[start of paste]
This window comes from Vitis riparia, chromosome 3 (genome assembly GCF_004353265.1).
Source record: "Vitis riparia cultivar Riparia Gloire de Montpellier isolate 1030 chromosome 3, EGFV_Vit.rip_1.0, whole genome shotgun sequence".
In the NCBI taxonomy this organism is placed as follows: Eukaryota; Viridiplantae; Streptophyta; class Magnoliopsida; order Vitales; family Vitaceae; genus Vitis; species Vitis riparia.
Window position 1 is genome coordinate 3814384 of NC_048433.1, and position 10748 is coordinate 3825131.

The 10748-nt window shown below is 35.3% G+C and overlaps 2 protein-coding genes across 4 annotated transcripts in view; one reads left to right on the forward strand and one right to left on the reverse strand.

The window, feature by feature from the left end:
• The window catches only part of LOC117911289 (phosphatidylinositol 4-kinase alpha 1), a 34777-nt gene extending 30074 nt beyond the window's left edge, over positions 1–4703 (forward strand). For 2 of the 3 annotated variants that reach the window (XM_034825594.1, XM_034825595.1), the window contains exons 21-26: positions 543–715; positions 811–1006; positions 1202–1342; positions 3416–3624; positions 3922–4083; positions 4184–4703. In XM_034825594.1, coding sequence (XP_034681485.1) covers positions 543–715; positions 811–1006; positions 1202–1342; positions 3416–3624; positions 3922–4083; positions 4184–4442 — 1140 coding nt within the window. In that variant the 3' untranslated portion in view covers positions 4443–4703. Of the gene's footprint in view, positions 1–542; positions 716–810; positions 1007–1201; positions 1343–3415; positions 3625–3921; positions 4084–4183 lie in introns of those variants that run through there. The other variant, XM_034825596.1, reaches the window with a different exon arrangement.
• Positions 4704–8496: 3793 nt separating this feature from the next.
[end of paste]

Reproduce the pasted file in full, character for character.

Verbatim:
This window comes from Vitis riparia, chromosome 3 (genome assembly GCF_004353265.1).
Source record: "Vitis riparia cultivar Riparia Gloire de Montpellier isolate 1030 chromosome 3, EGFV_Vit.rip_1.0, whole genome shotgun sequence".
In the NCBI taxonomy this organism is placed as follows: Eukaryota; Viridiplantae; Streptophyta; class Magnoliopsida; order Vitales; family Vitaceae; genus Vitis; species Vitis riparia.
Window position 1 is genome coordinate 3814384 of NC_048433.1, and position 10748 is coordinate 3825131.

The 10748-nt window shown below is 35.3% G+C and overlaps 2 protein-coding genes across 4 annotated transcripts in view; one reads left to right on the forward strand and one right to left on the reverse strand.

The window, feature by feature from the left end:
• The window catches only part of LOC117911289 (phosphatidylinositol 4-kinase alpha 1), a 34777-nt gene extending 30074 nt beyond the window's left edge, over positions 1–4703 (forward strand). For 2 of the 3 annotated variants that reach the window (XM_034825594.1, XM_034825595.1), the window contains exons 21-26: positions 543–715; positions 811–1006; positions 1202–1342; positions 3416–3624; positions 3922–4083; positions 4184–4703. In XM_034825594.1, coding sequence (XP_034681485.1) covers positions 543–715; positions 811–1006; positions 1202–1342; positions 3416–3624; positions 3922–4083; positions 4184–4442 — 1140 coding nt within the window. In that variant the 3' untranslated portion in view covers positions 4443–4703. Of the gene's footprint in view, positions 1–542; positions 716–810; positions 1007–1201; positions 1343–3415; positions 3625–3921; positions 4084–4183 lie in introns of those variants that run through there. The other variant, XM_034825596.1, reaches the window with a different exon arrangement.
• Positions 4704–8496: 3793 nt separating this feature from the next.